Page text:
Alumni Spotlight: Doug Ross (BA '83)

DOUG ROSS
BA 1983

Why did you choose to study at York?

After producing small scale theatre in the late 1970’s (and losing most of my investments) it became obvious that I needed to fast track my understanding of both dance and theatre and their commercial production. After a look around at options, I decided to invest my undergrad education in York’s theatre program as it promised to balance the business of production management with the academic study of performing arts. Under the guidance of knowledgeable faculty I was guided through a bizarre combination of courses that ranged from introduction to ballet and modern dance to business management, accounting and marketing. In hindsight it was this great combination of courses that set me up for a variety of positions throughout my career balancing critical analysis, strategic leadership skills, change management and the ability to evaluate artistic properties and ideas. In short, York taught me to bring ideas to life and convert strategies into action.

 

You graduated from York in 1983 with a BA in Theatre – how did you end up in London? Can you share a bit about our career path from graduation to present?

Upon graduating, I found that the theatre market in both Toronto and New York was in a significant slump with minimal opportunities for an ambitious and broke young producer. With the support of the University’s then president, H. Ian Macdonald, I was accepted into the British Army and departed for training in the UK. I soon realized that my true vocation was in the commercial world and returned to Canada to complete my MBA and subsequently began a career as a management consultant focused on helping organizations and their leaders through change. Over the years I have been the Chairman of the Faculty of Business and Law at Kingston University in the UK, conferred as Fellow of the Institute of Certified Management Consultants and Fellow of the Strategic Planning Society, and was awarded the Canada 125 medal for volunteer leadership.

I have been the lead transformation consultant on the private equity buy-out of Birds Eye from Unilever, the merger of Iberia, British Airways, and the Mileage Company to form a new global brand called Avios; for over 18 years I have been a change expert to The Coca-Cola Company largely focused on restructuring and post-merger integration. In 1999, along with my family, I moved to Brockham located in Surrey, UK. For the past 17 years I have been the Managing Director of Square Peg International.

Throughout my business career I leveraged the skills that I gained whilst at York in the work that I do. On balance, it is all theatre.

Throughout my business career I leveraged the skills that I gained whilst at York in the work that I do. On balance, it is all theatre.

Do you have any favourite memories or places on campus?

In 1982, along with two partners (Barbara Anderson-Huget and Clive Rasmussen), I founded the York Independent Theatre Productions to produce on-campus commercial musical theatre. We rose funding by selling shares to the colleges and other societies which allowed us to produce the revival of the rock musical Hair in Burton Auditorium. The show sold out, had great critical acclaim, and allowed us to return both the capital and profit to those organisations who invested in us. We engaged almost 100 students, hired professional directors, and successfully managed all commercial aspects of the show.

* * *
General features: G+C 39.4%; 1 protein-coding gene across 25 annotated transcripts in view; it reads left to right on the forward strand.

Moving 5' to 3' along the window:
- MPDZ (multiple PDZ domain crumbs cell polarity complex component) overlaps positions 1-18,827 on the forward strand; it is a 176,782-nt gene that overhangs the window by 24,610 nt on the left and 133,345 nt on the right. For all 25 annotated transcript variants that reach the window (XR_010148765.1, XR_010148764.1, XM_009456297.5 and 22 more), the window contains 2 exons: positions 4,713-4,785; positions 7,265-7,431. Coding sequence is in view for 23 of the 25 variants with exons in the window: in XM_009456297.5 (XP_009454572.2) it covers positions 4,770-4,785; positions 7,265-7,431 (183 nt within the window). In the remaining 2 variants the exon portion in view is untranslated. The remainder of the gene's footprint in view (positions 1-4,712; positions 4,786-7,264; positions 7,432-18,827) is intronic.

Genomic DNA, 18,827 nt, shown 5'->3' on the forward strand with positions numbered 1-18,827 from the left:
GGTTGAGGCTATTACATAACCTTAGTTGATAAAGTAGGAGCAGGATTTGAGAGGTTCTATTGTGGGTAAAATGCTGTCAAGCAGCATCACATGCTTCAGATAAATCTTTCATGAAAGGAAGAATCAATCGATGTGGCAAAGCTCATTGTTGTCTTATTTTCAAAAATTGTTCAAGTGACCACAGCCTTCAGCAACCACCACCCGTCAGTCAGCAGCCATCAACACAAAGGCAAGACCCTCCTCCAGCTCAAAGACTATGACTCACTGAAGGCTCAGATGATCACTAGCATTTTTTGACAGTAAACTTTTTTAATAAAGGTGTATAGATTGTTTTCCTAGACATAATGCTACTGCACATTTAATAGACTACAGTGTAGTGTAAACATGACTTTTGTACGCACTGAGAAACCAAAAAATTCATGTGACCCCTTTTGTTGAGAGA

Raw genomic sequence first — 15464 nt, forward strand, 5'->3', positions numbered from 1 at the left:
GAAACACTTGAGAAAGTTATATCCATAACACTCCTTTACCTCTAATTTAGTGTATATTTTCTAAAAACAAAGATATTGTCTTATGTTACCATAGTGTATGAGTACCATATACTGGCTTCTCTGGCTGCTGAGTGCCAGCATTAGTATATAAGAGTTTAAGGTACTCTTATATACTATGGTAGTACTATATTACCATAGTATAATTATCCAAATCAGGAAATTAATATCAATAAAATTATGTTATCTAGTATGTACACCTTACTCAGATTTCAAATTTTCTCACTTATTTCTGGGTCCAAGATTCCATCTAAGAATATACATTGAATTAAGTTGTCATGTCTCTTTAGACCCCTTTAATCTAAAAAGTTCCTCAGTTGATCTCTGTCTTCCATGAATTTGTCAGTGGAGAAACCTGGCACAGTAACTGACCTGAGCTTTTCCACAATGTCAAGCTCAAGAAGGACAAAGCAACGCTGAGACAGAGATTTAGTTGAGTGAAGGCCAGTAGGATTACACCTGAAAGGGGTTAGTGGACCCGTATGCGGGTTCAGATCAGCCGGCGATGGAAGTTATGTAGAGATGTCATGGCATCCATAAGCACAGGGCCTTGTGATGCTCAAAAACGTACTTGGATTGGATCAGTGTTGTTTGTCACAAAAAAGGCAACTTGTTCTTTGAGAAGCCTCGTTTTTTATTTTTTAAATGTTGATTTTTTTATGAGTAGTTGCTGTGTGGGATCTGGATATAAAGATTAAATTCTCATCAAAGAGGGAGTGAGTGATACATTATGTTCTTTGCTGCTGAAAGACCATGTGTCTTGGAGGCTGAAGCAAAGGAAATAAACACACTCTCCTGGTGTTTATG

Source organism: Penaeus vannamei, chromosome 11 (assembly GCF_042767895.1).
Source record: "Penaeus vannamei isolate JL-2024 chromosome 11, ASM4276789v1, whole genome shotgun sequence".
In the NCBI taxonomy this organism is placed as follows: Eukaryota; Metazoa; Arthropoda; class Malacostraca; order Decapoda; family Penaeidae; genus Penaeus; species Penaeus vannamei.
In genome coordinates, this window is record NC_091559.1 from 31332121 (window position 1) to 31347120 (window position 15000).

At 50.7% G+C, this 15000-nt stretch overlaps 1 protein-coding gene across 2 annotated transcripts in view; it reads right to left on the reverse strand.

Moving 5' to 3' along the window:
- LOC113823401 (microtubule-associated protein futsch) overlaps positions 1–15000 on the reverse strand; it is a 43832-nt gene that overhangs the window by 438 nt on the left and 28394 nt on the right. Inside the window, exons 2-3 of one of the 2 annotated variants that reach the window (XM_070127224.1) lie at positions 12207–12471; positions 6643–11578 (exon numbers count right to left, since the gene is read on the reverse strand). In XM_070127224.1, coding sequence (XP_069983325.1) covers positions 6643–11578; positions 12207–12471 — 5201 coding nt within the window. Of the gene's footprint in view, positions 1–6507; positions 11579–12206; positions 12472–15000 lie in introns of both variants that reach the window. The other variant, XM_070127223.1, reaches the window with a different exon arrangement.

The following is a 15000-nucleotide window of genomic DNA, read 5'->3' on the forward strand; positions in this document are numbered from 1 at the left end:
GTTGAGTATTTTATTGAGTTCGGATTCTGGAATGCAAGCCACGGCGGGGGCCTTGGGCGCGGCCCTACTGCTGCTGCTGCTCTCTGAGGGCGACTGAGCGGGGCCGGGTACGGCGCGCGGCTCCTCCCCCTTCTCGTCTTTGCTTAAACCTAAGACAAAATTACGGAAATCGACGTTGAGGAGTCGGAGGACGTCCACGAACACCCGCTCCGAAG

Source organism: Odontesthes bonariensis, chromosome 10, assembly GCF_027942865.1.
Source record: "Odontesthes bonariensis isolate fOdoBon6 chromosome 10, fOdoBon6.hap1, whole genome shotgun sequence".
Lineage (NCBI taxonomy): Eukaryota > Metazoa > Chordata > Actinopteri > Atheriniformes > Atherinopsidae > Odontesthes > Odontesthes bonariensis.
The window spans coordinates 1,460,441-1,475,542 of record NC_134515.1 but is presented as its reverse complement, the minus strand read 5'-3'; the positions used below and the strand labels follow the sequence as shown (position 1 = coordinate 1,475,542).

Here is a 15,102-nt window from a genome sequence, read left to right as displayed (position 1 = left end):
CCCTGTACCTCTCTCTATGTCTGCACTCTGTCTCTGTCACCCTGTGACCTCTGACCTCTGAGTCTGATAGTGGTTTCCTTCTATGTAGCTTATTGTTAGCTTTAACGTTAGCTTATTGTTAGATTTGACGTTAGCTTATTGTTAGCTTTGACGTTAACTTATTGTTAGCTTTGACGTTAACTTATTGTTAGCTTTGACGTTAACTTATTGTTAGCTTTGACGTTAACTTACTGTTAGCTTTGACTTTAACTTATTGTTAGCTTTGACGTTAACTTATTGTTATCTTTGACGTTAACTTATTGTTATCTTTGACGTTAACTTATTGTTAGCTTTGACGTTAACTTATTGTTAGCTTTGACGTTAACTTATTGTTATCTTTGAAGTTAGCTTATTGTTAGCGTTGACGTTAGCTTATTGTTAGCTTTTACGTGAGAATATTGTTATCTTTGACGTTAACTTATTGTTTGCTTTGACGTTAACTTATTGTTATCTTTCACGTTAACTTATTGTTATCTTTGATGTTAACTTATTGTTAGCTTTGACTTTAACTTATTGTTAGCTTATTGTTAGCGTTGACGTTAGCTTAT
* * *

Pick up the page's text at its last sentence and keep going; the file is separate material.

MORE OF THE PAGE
How did you become involved with the London production of Come From Away?

For the past four years I have been looking for Canadian productions that would translate  well to British and European audiences. Come From Away and its ethos immediately rang a bell and over the past two years I have been involved in the production team that has brought the show to London’s West End. In addition to being an investor, I am a co-producer focused on engaging the non-traditional channels and in particular activation of the faith and interfaith communities.

I felt that we could truly connect British audiences with Canada as the show is based on actual events that took place on Sept. 11, 2001 and the days that followed. What really impressed me about the show is that it takes you into the heart of the remarkable true story of 7,000 stranded passengers and the small town in Newfoundland that welcomed them. Cultures and faiths clashed, and nerves ran high, but uneasiness turned into trust, music soared into the night, and gratitude grew into enduring friendships. The uplifting musical challenges its audience to feel good about themselves and showcases how this small community, when tested, rises to the challenge during difficult times.

In April, my wife and I had the opportunity to attend the Olivier Awards at the Royal Albert Hall where Come From Away won four awards, including best new musical. What a night, what a show, what an opportunity for a little guy from York!

 

How do you spend your free time – any passions or hobbies?

An avid Polo player, I am a patron at Knepp Castle Polo Club. To augment my enjoyment of sports I am a keen adventurer and have organised expeditions in the Amazon, South Africa, Northern Canada and Kenya.

My wife and I have one daughter working in Nova Scotia, another working in London and divide our time between Toronto and our home in Surrey, UK where we live with three dogs, highland cows and horses.